In the primary, there were six Democratic LGBT candidates running, including Sims, Fatimah Lorén Muhammad, Roy Christ, Chris Dietz, Kelly McEntee and Jeff Dahlander.
Muhammad lost her attempt to unseat incumbent James Roebuck in the 188th District, while Roy Christ came in a close second among four Democratic candidates in the open 103rd District. The other three, Dietz (104th Dist.), McEntee (105th Dist.) and Dahlander (111th Dist.), all ran unopposed in the primary and will face Republican incumbents in the fall.
Sims has a formidable task ahead of him. Whether it’s fair expectation or not, he will by default represent all LGBTs in the state to both his fellow representatives and voters. He’ll also have to take the place of a longtime incumbent elected in 1985 — the most senior woman in the Pennsylvania House, in a state that hasn’t ranked well in electing women to office. (In the last session, 32 state representatives out of 203 were women, about 16 percent. In the state Senate, 11 out of 50 senators are women, 22 percent.)
Certainly, LGBT voters will expect him to champion their causes, but he’ll also need to fight hard for women’s and progressive causes — to honor and continue the groundbreaking Josephs’ work.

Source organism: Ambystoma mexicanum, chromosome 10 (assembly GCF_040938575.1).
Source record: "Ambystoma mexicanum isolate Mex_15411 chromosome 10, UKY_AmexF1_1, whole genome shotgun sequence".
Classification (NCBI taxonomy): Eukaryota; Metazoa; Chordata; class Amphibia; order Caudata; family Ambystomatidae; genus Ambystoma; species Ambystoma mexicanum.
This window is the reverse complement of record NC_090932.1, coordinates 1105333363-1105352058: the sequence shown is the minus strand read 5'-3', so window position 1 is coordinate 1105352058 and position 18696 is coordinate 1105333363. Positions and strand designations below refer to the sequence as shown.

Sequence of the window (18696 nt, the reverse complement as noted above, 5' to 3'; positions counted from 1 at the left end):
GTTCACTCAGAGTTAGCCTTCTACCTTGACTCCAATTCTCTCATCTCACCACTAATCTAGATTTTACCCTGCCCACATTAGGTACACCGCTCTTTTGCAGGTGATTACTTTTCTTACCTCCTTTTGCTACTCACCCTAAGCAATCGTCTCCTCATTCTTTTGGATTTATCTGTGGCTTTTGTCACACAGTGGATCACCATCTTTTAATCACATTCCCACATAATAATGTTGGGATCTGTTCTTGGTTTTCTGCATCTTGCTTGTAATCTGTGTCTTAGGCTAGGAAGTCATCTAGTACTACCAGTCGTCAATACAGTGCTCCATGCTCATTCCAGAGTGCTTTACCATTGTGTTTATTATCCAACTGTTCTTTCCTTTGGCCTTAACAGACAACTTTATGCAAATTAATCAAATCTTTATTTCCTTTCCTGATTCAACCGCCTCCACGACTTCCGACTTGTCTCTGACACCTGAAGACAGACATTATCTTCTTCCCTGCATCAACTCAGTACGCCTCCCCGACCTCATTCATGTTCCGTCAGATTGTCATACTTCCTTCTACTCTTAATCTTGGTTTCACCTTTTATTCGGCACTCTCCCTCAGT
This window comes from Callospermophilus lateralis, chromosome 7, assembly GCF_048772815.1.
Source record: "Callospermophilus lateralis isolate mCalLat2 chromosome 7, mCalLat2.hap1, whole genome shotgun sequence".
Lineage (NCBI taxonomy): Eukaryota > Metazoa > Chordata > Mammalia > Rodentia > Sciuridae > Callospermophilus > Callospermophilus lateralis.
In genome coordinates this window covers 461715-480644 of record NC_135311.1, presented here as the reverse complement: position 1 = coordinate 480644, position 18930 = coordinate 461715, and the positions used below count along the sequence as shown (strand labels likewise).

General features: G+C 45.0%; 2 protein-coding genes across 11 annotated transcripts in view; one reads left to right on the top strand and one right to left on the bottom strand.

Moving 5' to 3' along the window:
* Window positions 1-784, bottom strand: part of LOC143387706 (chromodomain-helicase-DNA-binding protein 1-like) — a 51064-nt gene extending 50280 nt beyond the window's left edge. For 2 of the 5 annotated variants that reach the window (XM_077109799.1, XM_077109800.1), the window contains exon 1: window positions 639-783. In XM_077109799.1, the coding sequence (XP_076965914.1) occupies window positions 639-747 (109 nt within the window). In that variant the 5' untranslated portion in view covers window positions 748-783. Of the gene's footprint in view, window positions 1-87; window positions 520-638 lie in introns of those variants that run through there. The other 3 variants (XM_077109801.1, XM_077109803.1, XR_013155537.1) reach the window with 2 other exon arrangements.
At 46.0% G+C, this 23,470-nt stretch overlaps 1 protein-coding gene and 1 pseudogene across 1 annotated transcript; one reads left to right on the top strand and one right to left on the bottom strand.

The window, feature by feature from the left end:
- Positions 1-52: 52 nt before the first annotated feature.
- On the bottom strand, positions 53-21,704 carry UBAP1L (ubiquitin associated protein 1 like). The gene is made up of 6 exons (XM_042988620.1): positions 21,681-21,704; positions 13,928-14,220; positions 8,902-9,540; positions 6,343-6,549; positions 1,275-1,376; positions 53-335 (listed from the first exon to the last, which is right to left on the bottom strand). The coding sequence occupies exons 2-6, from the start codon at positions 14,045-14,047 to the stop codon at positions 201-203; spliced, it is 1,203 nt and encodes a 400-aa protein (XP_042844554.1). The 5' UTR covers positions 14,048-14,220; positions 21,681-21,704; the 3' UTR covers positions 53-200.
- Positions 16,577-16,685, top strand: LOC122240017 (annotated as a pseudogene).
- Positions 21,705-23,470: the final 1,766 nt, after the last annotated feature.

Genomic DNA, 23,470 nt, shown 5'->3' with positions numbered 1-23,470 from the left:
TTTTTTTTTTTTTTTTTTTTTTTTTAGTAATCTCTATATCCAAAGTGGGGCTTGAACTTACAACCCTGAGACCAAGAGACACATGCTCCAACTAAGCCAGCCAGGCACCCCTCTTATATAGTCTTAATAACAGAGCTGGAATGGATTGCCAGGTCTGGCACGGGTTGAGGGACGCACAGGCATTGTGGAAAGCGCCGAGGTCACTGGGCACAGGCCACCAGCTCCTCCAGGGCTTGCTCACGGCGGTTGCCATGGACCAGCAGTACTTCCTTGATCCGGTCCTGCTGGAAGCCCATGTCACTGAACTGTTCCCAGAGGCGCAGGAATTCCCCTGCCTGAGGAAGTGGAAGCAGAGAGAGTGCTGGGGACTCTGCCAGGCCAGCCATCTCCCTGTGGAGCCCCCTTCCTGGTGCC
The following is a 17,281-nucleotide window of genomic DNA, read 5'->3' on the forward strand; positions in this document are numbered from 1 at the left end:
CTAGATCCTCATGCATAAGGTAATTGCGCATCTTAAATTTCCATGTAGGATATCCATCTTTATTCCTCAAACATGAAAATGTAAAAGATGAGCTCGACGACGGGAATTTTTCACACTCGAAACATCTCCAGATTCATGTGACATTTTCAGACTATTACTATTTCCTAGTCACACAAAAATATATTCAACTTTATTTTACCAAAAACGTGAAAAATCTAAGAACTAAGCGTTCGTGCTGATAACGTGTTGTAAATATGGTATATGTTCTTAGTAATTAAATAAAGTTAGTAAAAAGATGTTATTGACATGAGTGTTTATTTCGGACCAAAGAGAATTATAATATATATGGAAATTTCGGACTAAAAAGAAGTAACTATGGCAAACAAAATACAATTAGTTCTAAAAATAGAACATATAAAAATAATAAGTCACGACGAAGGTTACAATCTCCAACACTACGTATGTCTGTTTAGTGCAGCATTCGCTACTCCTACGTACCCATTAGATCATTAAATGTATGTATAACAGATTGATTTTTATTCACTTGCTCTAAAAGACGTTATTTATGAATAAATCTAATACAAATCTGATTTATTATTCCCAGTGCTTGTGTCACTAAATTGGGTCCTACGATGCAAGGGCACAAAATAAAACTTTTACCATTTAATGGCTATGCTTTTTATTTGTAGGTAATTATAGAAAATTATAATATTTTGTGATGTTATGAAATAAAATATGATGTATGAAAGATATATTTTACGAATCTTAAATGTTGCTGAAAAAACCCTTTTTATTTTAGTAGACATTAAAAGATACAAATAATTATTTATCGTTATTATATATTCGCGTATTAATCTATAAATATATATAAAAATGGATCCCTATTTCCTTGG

If Sims has any mandate, it is that he needs to make good on his promise to work with the Republicans in the House to introduce and pass good legislation and prevent bad legislation from being enacted — bad for the LGBTs, bad for women’s rights.
By the time Sims gets to Harrisburg next year (assuming he wins the heavily Democratic district in November’s general election), he’ll likely need to get to work on passing a statewide non-discrimination bill, stat. Bills for civil unions and/or marriage can be further down on the priority list.
If nothing else, Sims’ election will mean those legislators who claim they don’t know any gay people will be forced to interact with someone who is openly gay.
One disappointing outcome of Tuesday’s primary for LGBTs was that ally Patrick Murphy, who spearheaded efforts to repeal “Don’t Ask, Don’t Tell” when he was in Congress, lost his race with Kathleen Kane as the Democratic candidate for Attorney General. As a Democrat hasn’t held that seat since it became an elected position, she has an uphill battle.